The philosophic attitude is a resolute attempt to enlarge the understanding of the scope of application of every notion which enters into our current thought. The philosophic attempt takes every word, and every phrase, in the verbal expression of thought, and asks, What does it mean? It refuses to be satisfied by the conventional presupposition that every sensible person knows the answer. As soon as you rest satisfied with primitive ideas, and with primitive propositions, You have ceased to be a philosopher. (M.T. p. 234)

Philosophy, in one of its functions, is the critic of cosmologies. It is its function to harmonise, refashion, and justify divergent intuitions as to the nature of things. It has to insist on the scrutiny of the ultimate ideas, and on the retention of the whole of the evidence in shaping our cosmological scheme. Its business is to render explicit, and - so far as may be - efficient, a process which otherwise is unconsciously performed without rational tests. (S.M.W. pp. ix-x)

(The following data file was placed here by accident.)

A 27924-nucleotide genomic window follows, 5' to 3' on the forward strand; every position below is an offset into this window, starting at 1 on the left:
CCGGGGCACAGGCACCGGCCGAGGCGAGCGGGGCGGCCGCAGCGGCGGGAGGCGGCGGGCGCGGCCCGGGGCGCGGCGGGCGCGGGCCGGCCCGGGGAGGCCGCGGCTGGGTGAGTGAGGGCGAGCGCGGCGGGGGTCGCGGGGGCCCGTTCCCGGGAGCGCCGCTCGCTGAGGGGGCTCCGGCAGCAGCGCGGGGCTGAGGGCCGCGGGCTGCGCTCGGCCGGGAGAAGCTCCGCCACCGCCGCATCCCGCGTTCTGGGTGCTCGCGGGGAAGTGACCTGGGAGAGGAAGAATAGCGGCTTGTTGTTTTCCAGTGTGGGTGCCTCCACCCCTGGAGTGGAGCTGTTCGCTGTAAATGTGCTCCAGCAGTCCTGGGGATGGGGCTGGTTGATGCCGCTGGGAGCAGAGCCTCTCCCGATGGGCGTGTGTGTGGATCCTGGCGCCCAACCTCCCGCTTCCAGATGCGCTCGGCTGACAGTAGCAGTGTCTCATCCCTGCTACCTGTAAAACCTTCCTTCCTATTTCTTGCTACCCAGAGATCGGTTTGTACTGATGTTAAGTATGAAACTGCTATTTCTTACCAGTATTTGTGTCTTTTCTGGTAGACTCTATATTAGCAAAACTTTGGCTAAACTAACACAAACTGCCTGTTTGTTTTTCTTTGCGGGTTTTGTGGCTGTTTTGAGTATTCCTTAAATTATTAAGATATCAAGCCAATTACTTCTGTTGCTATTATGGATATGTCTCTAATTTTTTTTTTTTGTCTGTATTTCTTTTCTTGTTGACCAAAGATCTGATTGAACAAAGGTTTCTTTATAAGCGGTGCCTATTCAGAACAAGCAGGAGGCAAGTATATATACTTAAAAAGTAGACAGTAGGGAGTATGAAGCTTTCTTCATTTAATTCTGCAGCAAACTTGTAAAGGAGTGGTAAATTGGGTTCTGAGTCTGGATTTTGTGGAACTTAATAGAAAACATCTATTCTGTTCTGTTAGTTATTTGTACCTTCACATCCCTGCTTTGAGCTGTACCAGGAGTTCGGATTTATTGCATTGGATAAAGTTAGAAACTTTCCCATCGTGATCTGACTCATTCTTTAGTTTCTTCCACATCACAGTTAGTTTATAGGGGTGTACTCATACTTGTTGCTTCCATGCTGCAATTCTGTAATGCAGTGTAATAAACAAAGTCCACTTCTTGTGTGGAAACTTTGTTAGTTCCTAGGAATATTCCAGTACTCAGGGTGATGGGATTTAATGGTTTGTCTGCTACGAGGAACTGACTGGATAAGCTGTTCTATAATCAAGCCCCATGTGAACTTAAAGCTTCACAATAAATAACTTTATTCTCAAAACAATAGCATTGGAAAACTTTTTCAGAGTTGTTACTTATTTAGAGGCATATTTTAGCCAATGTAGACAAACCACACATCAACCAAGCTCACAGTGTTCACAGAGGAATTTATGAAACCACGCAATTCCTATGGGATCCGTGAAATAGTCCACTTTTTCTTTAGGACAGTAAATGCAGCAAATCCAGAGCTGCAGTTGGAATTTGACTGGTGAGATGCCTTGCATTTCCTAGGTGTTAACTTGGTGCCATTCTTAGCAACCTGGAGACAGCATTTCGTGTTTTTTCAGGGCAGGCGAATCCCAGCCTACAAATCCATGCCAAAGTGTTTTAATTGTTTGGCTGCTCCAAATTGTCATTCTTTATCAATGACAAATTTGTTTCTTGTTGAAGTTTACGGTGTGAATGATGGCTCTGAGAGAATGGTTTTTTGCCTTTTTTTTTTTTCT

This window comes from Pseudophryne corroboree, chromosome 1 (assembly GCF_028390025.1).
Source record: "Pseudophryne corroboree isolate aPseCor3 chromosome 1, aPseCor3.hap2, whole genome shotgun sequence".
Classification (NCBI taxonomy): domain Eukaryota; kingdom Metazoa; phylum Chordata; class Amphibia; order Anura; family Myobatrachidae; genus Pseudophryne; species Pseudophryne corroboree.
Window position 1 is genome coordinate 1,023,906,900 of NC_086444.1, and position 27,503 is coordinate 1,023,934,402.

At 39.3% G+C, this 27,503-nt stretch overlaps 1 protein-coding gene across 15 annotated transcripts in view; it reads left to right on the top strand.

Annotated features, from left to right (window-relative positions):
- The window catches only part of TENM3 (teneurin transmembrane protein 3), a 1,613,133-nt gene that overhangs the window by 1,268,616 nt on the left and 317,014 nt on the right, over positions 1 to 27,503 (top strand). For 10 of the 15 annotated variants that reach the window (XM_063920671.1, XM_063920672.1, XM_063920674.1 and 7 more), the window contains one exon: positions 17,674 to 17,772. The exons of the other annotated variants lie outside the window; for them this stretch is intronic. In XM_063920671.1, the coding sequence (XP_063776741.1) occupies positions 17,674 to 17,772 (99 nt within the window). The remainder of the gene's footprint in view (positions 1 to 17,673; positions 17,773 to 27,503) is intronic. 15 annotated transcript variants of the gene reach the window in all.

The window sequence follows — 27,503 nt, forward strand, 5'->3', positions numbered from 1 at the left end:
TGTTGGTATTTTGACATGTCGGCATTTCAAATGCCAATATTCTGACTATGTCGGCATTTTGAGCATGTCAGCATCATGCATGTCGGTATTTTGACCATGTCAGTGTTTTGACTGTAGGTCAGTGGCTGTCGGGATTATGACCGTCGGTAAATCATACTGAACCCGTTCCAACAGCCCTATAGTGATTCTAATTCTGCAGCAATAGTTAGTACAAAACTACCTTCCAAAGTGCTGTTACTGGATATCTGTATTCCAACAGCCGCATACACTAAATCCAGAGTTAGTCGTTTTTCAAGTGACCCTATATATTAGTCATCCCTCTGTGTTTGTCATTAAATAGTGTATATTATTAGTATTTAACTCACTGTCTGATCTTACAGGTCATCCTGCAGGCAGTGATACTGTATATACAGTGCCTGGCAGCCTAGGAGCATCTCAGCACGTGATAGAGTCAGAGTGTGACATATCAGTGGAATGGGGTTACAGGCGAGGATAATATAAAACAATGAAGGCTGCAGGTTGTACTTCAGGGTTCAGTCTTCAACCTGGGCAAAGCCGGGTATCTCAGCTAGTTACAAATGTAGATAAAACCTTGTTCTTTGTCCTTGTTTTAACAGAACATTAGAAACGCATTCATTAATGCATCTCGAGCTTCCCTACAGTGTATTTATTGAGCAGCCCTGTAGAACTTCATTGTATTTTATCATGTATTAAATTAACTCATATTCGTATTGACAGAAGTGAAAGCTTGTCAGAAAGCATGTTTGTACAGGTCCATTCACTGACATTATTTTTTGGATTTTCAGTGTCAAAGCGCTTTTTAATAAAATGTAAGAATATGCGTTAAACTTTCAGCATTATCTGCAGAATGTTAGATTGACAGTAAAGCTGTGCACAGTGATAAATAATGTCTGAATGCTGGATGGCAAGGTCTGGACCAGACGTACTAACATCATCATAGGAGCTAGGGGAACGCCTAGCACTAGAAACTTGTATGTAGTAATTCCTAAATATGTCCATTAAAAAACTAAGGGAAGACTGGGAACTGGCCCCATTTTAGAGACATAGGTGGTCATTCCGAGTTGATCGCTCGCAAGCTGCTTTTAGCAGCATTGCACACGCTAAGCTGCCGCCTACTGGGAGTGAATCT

Philosophy is the welding of imagination and common sense into a restraint upon specialists, and also into an enlargement of their imaginations. By providing the generic notions philosophy should make it easier to conceive the infinite variety of specific instances which rest unrealised in the womb of nature. (P.R. p. 26)

The philosophy of science is the endeavour to formulate the most general characters of things observed. These sought-for characters are to be no fancy characters of a fairy tale enacted behind the scenes. They must be observed characters of things observed. (Princ. Rel. p. 5)

We must not expect simple answers to far-reaching questions. However far our gaze penetrates, there are always heights beyond which block our vision. (P.R. p. 519)

Things which are temporal arise by their participation in the things which are eternal. (P.R. p. 63)

It is the foundation of the metaphysical position which I am maintaining that the understanding of actuality requires a reference to ideality. (S.M.W. p. 228)









The Wit and Wisdom of Alfred North Whitehead


2. Critical Comments Concerning Philosophers and Philosophy